In the first part of this series, I asserted that leaders are made, not born. Additionally, the makings of a transformational leader are defined, in part, by the leader’s willingness to venture into the unknown. This, of course, takes courage.
Courage is not the absence of fear. Courage is acting consistent with your stand in the face of fear — fear of failure, fear of looking bad, fear of being ostracized.
At Insigniam, we’ve witnessed a moment of truth in nearly every transformation effort we’ve been a part of, including those within our own firm. It is the moment when a transformation effort looks like it might fail and executives often want to retreat to what they know. The great leadership writer and teacher, Warren Bennis, called these “crucibles.”
Courage means moving forward in the face of such uncertainty, sticking with your commitment in that moment of truth.
Whether any initiative will sink or swim can’t be guaranteed, and transformational leaders do not have all of the answers. Much of what motivates and compels their actions comes down to gut, which means they are betting on a possibility, not on the proof of past results.
The distinguishing trait that transformational leaders exhibit is the ability to talk about that which does not yet exist and make it real through conversations. The concept or idea that compels them — this transformation that they seek to bring about — is not an extension of the past filtered through the present in order to arrive at the future. That’s predictable, and transformational leaders are not motivated by the predictable.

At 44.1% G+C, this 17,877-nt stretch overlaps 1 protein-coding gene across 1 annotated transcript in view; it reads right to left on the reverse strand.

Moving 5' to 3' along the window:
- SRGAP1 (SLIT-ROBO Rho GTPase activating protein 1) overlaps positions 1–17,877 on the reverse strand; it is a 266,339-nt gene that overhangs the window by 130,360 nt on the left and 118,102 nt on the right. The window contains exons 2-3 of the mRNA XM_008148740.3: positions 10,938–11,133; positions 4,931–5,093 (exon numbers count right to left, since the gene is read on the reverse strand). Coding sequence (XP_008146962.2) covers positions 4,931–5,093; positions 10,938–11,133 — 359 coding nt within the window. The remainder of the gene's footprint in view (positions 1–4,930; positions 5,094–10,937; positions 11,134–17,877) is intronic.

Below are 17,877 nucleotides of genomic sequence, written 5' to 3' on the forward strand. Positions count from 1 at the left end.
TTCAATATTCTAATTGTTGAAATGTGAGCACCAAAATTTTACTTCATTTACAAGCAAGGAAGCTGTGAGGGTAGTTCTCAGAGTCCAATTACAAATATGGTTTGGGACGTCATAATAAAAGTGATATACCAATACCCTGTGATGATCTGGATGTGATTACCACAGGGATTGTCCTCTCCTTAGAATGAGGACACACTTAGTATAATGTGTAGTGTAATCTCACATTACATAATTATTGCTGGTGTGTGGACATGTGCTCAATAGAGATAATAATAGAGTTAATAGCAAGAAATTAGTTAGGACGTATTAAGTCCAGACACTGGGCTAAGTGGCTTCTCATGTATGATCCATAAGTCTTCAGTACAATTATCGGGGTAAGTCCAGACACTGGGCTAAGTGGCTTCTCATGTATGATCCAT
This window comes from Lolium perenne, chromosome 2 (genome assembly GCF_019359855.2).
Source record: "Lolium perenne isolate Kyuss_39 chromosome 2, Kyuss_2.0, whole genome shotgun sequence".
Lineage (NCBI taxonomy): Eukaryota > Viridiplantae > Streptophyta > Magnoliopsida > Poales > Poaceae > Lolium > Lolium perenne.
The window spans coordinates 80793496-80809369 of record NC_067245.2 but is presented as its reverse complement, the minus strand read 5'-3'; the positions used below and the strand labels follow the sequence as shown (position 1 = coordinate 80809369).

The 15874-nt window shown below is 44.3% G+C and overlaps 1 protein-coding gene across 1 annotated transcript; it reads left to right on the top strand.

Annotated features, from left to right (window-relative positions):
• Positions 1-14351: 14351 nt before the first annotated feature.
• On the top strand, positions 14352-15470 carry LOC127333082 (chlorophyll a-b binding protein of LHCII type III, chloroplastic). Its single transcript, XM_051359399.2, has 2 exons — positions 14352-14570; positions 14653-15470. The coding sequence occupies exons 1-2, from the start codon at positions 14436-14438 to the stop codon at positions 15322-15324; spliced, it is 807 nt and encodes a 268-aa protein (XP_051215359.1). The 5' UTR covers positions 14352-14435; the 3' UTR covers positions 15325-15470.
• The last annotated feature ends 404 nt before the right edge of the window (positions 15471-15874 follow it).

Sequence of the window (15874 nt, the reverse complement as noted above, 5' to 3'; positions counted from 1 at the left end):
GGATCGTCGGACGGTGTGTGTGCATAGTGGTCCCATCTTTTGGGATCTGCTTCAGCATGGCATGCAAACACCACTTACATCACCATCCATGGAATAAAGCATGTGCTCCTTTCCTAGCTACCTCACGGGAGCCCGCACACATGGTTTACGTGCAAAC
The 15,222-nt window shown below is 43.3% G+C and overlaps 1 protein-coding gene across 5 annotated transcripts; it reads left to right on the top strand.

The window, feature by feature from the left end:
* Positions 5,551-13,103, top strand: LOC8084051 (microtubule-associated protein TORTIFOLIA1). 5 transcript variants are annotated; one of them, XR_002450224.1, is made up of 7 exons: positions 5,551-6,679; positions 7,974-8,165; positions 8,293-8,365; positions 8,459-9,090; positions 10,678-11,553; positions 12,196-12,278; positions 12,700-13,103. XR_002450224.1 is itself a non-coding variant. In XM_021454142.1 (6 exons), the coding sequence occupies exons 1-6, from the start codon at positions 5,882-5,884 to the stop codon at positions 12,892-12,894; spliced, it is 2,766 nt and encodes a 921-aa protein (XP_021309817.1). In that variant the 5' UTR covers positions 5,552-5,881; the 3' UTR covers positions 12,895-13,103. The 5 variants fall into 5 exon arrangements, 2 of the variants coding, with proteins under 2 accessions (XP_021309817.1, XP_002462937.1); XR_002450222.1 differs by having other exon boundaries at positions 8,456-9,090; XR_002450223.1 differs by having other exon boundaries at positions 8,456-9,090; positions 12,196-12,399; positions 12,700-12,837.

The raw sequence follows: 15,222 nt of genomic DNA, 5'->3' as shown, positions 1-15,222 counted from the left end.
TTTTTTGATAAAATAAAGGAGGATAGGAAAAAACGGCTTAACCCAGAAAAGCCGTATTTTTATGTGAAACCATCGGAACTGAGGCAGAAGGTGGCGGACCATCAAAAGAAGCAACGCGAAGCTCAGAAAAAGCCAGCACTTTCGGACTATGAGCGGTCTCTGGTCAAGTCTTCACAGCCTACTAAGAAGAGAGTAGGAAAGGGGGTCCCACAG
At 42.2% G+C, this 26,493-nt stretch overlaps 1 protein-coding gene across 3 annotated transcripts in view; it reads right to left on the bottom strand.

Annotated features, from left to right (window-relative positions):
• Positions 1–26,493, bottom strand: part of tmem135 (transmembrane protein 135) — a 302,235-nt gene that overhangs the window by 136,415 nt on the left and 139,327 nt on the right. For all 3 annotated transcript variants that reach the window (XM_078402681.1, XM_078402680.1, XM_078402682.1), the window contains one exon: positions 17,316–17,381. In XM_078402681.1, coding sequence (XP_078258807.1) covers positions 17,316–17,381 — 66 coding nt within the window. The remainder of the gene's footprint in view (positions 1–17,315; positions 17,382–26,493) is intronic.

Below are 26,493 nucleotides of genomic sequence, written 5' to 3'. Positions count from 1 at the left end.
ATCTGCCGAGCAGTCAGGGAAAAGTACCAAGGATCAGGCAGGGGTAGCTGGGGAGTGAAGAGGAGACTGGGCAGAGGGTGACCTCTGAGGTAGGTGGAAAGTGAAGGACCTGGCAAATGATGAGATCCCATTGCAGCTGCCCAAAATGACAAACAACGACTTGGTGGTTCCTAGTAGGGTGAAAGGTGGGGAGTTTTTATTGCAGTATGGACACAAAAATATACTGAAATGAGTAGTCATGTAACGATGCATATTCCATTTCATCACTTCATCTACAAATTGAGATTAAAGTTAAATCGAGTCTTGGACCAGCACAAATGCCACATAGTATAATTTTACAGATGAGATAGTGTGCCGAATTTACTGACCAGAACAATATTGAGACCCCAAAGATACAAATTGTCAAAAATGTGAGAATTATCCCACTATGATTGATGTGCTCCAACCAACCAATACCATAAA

Transformational leaders create and design futures that are often thought to be pipedreams by skeptics. However, two aspects of the transformational leader separate that future from pipedreams to have it exist as a genuine but risky opportunity.
First, the transformational leader sees a pathway to that future (perhaps a little blurry and obscured) and is willing to stand for that future. Second, knowing that others will have to be inspired to extraordinary action, the transformational leader is able to paint the picture of that future in a way that gets others to take on this vision as their own. The vision, and the way it is communicated, is compelling — something that others want to be a part of, participate in, and contribute to building.
Instead of something that they can show you, the transformational leader is intent on taking people, companies, and results to a place no one can see, touch, smell, or taste. This ability marks the transformational leader as extraordinary in a field of leaders.
A future that is seemingly out of reach requires that others enroll in the vision championed by the transformational leader. The transformational leader must be able to communicate the vision in such a way that others can see what does not exist other than in words. This facet of transformational leadership is the focus of our next discussion: Transformational Leadership: Part III – Enrollment.